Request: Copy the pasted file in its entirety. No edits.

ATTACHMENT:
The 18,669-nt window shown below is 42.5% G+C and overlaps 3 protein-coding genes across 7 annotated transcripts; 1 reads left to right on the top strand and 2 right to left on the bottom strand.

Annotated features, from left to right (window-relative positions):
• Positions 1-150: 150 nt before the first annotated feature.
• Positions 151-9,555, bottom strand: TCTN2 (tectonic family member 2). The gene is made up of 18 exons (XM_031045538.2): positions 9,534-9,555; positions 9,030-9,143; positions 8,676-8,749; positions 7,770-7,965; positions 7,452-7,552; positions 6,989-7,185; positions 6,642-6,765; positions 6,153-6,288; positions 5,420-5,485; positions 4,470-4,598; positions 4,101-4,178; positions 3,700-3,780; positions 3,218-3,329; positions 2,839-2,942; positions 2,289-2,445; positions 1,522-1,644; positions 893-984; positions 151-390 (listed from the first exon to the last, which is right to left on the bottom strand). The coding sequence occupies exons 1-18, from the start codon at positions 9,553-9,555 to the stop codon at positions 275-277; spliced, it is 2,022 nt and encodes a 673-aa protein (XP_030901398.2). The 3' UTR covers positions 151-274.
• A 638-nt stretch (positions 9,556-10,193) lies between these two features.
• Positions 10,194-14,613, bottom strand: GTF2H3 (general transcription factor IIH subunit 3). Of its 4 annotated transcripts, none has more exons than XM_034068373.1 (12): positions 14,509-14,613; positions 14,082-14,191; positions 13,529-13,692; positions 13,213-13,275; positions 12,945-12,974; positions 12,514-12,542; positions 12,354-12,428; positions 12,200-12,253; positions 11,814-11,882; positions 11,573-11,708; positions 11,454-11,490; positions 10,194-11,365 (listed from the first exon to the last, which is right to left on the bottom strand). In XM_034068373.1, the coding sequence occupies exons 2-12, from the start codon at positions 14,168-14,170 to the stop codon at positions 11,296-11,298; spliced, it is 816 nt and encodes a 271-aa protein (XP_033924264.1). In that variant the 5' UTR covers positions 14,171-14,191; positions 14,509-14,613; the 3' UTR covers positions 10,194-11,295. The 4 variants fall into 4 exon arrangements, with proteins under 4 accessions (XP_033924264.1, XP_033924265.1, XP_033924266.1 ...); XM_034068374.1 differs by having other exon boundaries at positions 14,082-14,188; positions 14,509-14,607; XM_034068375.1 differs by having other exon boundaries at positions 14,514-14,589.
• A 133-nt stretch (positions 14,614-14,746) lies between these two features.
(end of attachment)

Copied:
The 18,669-nt window shown below is 42.5% G+C and overlaps 3 protein-coding genes across 7 annotated transcripts; 1 reads left to right on the top strand and 2 right to left on the bottom strand.

Annotated features, from left to right (window-relative positions):
• Positions 1-150: 150 nt before the first annotated feature.
• Positions 151-9,555, bottom strand: TCTN2 (tectonic family member 2). The gene is made up of 18 exons (XM_031045538.2): positions 9,534-9,555; positions 9,030-9,143; positions 8,676-8,749; positions 7,770-7,965; positions 7,452-7,552; positions 6,989-7,185; positions 6,642-6,765; positions 6,153-6,288; positions 5,420-5,485; positions 4,470-4,598; positions 4,101-4,178; positions 3,700-3,780; positions 3,218-3,329; positions 2,839-2,942; positions 2,289-2,445; positions 1,522-1,644; positions 893-984; positions 151-390 (listed from the first exon to the last, which is right to left on the bottom strand). The coding sequence occupies exons 1-18, from the start codon at positions 9,553-9,555 to the stop codon at positions 275-277; spliced, it is 2,022 nt and encodes a 673-aa protein (XP_030901398.2). The 3' UTR covers positions 151-274.
• A 638-nt stretch (positions 9,556-10,193) lies between these two features.
• Positions 10,194-14,613, bottom strand: GTF2H3 (general transcription factor IIH subunit 3). Of its 4 annotated transcripts, none has more exons than XM_034068373.1 (12): positions 14,509-14,613; positions 14,082-14,191; positions 13,529-13,692; positions 13,213-13,275; positions 12,945-12,974; positions 12,514-12,542; positions 12,354-12,428; positions 12,200-12,253; positions 11,814-11,882; positions 11,573-11,708; positions 11,454-11,490; positions 10,194-11,365 (listed from the first exon to the last, which is right to left on the bottom strand). In XM_034068373.1, the coding sequence occupies exons 2-12, from the start codon at positions 14,168-14,170 to the stop codon at positions 11,296-11,298; spliced, it is 816 nt and encodes a 271-aa protein (XP_033924264.1). In that variant the 5' UTR covers positions 14,171-14,191; positions 14,509-14,613; the 3' UTR covers positions 10,194-11,295. The 4 variants fall into 4 exon arrangements, with proteins under 4 accessions (XP_033924264.1, XP_033924265.1, XP_033924266.1 ...); XM_034068374.1 differs by having other exon boundaries at positions 14,082-14,188; positions 14,509-14,607; XM_034068375.1 differs by having other exon boundaries at positions 14,514-14,589.
• A 133-nt stretch (positions 14,614-14,746) lies between these two features.